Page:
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Green-Wood seeks help identifying WWII vets buried at the cemetery • Brooklyn Paper

Green-Wood seeks help identifying WWII vets buried at the cemetery

Green-Wood Cemetery.
Art Presson

They want you to help identify veterans!

History buffs at Green-Wood Cemetery launched an effort Thursday to identify the possibly thousands of World War II veterans buried at the graveyard and researchers are looking for help from the public to find late Brooklynites of the Greatest Generation.

“Our dedicated team will spend countless hours on this important project. But you can become an important partner in this effort just by letting us know if you had a relative or friend who served in WWII and is interred at Green-Wood,” said cemetery historian Jeff Richman, who is leading the project. “It’s a simple way to preserve and honor their history.”

Richman and his team of researchers plan to dive into cemetery archives and public records to find people buried at Green-Wood who fought the Axis powers in the European and the Pacific theaters, as well as those who supported the troops at home, as the 80th anniversary approaches of the United States joining the war in December of 1941.

They will create an online database listing each vet along with a short biography using records like military pension applications and old newspaper clippings.

Some 326,000 Brooklynites — or almost one-in-eight of the borough’s population — served in the war and Richman said that even if only 10 percent of those are interred at Kings County’s biggest burial ground, it would still account for 32,600 people.

The grave of WWII veteran Raymond Francis Campion at Green-Wood Cemetery.Jeff Richman

Brooklyn’s largest cemetery has some 575,000 permanent residents across its 478 hilly acres, which could make singling out decedents who joined the war effort in uniform or as civilians difficult without leads.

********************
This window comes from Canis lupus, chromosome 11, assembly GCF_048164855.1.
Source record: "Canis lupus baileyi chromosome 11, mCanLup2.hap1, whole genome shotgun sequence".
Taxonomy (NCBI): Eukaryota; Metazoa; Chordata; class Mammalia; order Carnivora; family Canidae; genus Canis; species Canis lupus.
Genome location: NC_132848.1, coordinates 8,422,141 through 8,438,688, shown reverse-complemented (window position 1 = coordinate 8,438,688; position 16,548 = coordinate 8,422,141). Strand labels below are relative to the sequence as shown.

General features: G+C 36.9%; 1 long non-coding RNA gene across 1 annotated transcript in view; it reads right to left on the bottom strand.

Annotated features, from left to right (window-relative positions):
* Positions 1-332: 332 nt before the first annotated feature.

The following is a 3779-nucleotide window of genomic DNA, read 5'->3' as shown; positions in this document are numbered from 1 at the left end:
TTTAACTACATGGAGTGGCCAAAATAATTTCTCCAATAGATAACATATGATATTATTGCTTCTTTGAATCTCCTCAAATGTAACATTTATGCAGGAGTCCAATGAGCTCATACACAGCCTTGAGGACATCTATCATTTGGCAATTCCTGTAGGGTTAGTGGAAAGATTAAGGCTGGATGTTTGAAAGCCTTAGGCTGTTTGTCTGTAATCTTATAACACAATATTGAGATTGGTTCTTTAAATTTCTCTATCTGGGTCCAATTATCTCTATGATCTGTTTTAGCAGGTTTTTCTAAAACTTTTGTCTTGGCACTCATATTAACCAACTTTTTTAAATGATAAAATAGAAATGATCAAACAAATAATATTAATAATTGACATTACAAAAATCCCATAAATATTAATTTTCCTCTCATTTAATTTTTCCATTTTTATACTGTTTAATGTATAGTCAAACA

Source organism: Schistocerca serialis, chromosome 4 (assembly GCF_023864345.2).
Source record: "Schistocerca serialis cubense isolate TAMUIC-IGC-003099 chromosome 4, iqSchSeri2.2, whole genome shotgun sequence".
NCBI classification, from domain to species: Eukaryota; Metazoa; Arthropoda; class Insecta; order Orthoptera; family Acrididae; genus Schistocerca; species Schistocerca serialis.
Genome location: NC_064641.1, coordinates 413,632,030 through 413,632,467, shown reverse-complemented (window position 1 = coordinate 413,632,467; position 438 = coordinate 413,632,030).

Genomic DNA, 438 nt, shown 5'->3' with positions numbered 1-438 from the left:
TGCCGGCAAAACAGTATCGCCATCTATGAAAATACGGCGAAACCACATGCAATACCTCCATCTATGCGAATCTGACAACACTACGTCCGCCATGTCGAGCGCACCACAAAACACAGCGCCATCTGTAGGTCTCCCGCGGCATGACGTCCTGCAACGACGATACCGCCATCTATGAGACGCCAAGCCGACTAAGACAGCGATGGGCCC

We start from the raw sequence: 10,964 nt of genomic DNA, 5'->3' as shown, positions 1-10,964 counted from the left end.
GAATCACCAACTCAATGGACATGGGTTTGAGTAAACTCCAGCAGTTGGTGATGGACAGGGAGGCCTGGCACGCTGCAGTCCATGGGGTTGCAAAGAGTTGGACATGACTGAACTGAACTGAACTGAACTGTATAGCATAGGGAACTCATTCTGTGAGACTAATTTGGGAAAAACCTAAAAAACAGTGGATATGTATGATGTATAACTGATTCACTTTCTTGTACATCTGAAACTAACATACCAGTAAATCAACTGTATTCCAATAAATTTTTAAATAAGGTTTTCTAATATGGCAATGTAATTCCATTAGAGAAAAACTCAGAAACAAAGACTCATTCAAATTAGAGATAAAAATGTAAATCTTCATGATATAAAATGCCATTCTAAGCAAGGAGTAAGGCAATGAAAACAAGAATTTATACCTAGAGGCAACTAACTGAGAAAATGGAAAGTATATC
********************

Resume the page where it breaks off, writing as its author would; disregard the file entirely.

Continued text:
“I’m hoping to hear from certainly children or grandchildren of World War II veterans, perhaps even veterans who survived, spouses, or neighbors,” Richman said. “A lot of what we need is this introduction.”

Starting in the early 2000s, the researchers were able to identify some 5,000 Civil War veterans buried at the 19th century graveyard, followed by 200 World War I vets they ID’d in 2017.

Richman and his fellow researchers will likely be able to find out more information of less famous soldiers, including lower-rank members of the armed forces like privates and corporals, due to better documentation.

It also helps that people who lived through that conflict are still alive, but the historian said it’s important to get the effort going soon.

“It’s time-sensitive,” he said. “Today is a better day than tomorrow.”

He plans to incorporate the new information into a walking tour this Memorial Day weekend and hopes the project will help honor the brave men and women who fought fascism abroad.

“These are people who were great patriots and left the easier life they were living to serve their country and I think we should recognize that and honor their service, and this is a small way of doing that,” he said.

Anyone with information about relatives or friends who served in WWII and are interred at Green-Wood should email history@green-wood.com or call (718) 210—3045 with as much information as possible, including:

  • Name of serviceperson
  • Date and place of birth
  • Date and place of death
  • Service details (for example: infantryman; Marine; pilot; nurse; civilian contractor, etc.)
  • Lot number at Green-Wood
  • Contact information for family
  • A photograph of the serviceperson

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